The College of the Holy Cross has joined the growing ranks of higher education institutions that will be teaching students online this fall, reversing course on its initial plan to resume in-person classes.
Holy Cross announced Monday that it would no longer bring most students back to campus, and all classes would be remote, citing concerns over delays in coronavirus testing and stricter state guidelines for dining facilities and gatherings.
Like many colleges, Holy Cross had planned on using the Cambridge-based Broad Institute to conduct its coronavirus testing. In its initial announcement, the college said it would test all students upon their return to campus this fall and quarantine them until it’s clear they are virus-free.
But in his message to students and families Monday, the Rev. Philip L. Boroughs, president of Holy Cross, said the college was recently informed that results could potentially be delayed.
“Recently, we were notified that we should expect delays in testing results, especially during the critically important initial weeks of the semester,” Boroughs said.
Holy Cross officials said that in a conference call last week, the Broad Institute said that there was a possibility of some increased backlogs in late August and early September, when it expects the highest volume.
“Obviously, that’s when students are coming back, and it’s a crucial time to have rapid testing,” said John Hill II, a Holy Cross spokesman. “We continue to have confidence in the Broad Institute and are going to use them for students who do return or who have access to campus.”
Broad officials on Monday sought to assure the colleges and universities that its testing system would yield quick results, but they acknowledged there might be some hiccups in the initial days as institutions got used to the process.
“We are able to share results within 24 hours or less of receiving a test. We expect this turnaround time to continue even as anticipated volume increases throughout the fall,” said Lee McGuire, a spokesman for Broad.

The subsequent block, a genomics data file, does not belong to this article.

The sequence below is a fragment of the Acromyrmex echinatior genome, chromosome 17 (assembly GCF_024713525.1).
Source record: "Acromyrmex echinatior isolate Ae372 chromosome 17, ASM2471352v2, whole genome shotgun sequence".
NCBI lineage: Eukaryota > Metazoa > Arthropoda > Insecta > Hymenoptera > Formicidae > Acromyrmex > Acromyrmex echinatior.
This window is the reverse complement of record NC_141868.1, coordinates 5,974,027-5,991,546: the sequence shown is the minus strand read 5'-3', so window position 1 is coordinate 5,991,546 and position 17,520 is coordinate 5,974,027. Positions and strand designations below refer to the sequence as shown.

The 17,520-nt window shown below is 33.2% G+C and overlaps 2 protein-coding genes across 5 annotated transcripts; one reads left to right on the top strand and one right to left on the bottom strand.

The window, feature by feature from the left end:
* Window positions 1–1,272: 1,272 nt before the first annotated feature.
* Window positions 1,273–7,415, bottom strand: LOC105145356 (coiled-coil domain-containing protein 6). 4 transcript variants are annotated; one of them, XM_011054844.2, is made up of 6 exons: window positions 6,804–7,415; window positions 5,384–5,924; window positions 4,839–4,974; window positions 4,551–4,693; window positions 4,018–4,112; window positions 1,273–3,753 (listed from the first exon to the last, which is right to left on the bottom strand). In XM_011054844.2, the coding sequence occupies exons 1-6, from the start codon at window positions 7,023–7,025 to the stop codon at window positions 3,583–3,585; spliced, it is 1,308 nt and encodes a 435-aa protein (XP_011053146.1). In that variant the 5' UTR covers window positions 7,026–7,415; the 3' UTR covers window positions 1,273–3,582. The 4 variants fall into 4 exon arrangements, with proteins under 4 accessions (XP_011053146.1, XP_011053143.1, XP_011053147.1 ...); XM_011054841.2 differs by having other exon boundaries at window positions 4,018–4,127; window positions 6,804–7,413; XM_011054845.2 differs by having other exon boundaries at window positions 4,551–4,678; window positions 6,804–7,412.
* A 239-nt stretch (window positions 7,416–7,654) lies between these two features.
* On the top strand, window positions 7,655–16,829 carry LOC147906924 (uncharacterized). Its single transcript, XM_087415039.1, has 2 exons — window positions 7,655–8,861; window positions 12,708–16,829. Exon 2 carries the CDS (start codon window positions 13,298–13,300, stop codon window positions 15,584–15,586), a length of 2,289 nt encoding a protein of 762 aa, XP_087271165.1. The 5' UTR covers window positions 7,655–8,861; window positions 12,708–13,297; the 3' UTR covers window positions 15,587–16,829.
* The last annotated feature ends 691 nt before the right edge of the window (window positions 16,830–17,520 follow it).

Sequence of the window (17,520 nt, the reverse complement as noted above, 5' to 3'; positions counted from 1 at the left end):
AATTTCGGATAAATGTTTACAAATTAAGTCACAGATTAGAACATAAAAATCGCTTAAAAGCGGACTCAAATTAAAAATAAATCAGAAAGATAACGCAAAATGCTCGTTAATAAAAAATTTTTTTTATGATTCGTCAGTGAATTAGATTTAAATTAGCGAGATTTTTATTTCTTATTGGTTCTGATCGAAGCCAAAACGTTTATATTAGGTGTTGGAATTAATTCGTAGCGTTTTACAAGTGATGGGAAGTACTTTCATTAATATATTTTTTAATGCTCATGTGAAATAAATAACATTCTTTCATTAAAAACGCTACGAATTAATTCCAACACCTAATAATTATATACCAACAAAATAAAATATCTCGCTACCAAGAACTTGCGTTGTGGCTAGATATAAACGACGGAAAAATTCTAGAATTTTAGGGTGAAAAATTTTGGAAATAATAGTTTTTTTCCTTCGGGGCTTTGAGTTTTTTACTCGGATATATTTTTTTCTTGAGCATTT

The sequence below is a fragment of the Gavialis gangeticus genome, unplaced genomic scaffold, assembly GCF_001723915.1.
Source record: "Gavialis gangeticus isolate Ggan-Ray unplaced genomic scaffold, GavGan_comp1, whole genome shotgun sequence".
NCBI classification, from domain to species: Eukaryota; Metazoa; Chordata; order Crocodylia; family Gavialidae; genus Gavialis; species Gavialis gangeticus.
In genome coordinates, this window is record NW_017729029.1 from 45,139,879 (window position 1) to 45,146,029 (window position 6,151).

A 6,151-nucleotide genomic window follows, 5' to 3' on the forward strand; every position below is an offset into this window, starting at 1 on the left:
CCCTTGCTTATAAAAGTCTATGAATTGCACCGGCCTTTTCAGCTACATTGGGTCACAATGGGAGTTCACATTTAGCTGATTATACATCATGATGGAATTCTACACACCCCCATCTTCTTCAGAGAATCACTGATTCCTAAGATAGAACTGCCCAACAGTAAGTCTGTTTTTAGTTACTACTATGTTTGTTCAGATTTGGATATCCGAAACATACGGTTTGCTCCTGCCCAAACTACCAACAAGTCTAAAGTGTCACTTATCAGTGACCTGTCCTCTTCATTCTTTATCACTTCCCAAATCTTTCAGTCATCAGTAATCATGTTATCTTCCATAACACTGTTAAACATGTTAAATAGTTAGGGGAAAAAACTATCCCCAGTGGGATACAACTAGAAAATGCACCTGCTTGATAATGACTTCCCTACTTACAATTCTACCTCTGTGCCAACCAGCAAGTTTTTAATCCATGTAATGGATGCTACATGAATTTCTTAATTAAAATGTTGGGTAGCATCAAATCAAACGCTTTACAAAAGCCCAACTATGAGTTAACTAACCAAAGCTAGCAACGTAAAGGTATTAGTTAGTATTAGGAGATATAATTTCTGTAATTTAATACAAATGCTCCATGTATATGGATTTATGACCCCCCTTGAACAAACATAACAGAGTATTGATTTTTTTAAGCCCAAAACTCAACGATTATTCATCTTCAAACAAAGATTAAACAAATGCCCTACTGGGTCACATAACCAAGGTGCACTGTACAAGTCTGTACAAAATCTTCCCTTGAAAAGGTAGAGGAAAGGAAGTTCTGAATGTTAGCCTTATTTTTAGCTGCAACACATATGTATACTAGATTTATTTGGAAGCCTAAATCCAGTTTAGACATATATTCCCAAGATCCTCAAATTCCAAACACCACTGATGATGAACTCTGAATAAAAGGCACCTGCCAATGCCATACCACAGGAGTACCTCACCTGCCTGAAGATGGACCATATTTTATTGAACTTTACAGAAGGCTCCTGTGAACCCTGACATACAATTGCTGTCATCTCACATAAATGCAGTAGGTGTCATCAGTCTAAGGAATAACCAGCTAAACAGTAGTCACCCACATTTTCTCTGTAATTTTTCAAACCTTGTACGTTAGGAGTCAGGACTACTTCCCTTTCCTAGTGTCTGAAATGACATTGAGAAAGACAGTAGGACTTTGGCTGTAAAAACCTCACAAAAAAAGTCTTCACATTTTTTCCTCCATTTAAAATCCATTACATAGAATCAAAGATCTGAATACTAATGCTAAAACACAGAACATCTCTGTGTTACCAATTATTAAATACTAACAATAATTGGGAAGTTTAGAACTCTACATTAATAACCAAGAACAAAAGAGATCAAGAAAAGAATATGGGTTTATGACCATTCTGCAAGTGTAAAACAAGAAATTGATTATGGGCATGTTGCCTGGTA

McGuire said the Broad has been telling colleges that in the beginning of the academic year, as institutions get familiar with the testing system, the turnaround time may be closer to 24 hours, instead of less than a day.
“There can be logistical details that have to be ironed out — around how to package samples for optimal processing, for example,” McGuire said. “Samples that are incorrectly labeled or sub-optimally stored for transport can affect processing time on our end. . . . We expect no delays this fall.”
Wellesley College, which plans to bring about half of its student body back to campus this fall and is using the Broad to analyze test samples, said it remains certain that the institute will successfully deliver test results within the 24-hour time frame. Wellesley has also planned for any potential delays, said Casey Bayer, a spokeswoman.
“We believe our plans have us well prepared in the event that the Broad experiences slight delays in a turnaround time during this period, given this spike in demand for testing,” Bayer said in a statement.
Other institutions, including Boston University and Northeastern University, have developed their own laboratories to analyze test results.